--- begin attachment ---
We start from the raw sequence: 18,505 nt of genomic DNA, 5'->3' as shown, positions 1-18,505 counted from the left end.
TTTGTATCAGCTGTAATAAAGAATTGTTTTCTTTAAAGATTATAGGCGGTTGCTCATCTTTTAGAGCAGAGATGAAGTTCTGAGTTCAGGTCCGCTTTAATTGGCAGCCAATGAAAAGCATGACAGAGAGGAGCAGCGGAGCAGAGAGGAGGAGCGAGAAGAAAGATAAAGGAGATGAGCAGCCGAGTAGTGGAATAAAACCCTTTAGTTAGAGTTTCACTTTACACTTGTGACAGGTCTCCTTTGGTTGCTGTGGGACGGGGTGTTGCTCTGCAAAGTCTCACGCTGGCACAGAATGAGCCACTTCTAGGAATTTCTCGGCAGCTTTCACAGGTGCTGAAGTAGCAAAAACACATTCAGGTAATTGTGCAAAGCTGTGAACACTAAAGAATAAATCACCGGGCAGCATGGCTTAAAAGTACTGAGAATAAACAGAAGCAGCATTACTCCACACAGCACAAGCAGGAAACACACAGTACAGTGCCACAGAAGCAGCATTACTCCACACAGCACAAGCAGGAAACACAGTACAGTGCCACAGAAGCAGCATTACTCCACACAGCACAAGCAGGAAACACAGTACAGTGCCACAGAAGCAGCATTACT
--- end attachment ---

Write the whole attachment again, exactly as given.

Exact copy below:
We start from the raw sequence: 18,505 nt of genomic DNA, 5'->3' as shown, positions 1-18,505 counted from the left end.
TTTGTATCAGCTGTAATAAAGAATTGTTTTCTTTAAAGATTATAGGCGGTTGCTCATCTTTTAGAGCAGAGATGAAGTTCTGAGTTCAGGTCCGCTTTAATTGGCAGCCAATGAAAAGCATGACAGAGAGGAGCAGCGGAGCAGAGAGGAGGAGCGAGAAGAAAGATAAAGGAGATGAGCAGCCGAGTAGTGGAATAAAACCCTTTAGTTAGAGTTTCACTTTACACTTGTGACAGGTCTCCTTTGGTTGCTGTGGGACGGGGTGTTGCTCTGCAAAGTCTCACGCTGGCACAGAATGAGCCACTTCTAGGAATTTCTCGGCAGCTTTCACAGGTGCTGAAGTAGCAAAAACACATTCAGGTAATTGTGCAAAGCTGTGAACACTAAAGAATAAATCACCGGGCAGCATGGCTTAAAAGTACTGAGAATAAACAGAAGCAGCATTACTCCACACAGCACAAGCAGGAAACACACAGTACAGTGCCACAGAAGCAGCATTACTCCACACAGCACAAGCAGGAAACACAGTACAGTGCCACAGAAGCAGCATTACTCCACACAGCACAAGCAGGAAACACAGTACAGTGCCACAGAAGCAGCATTACT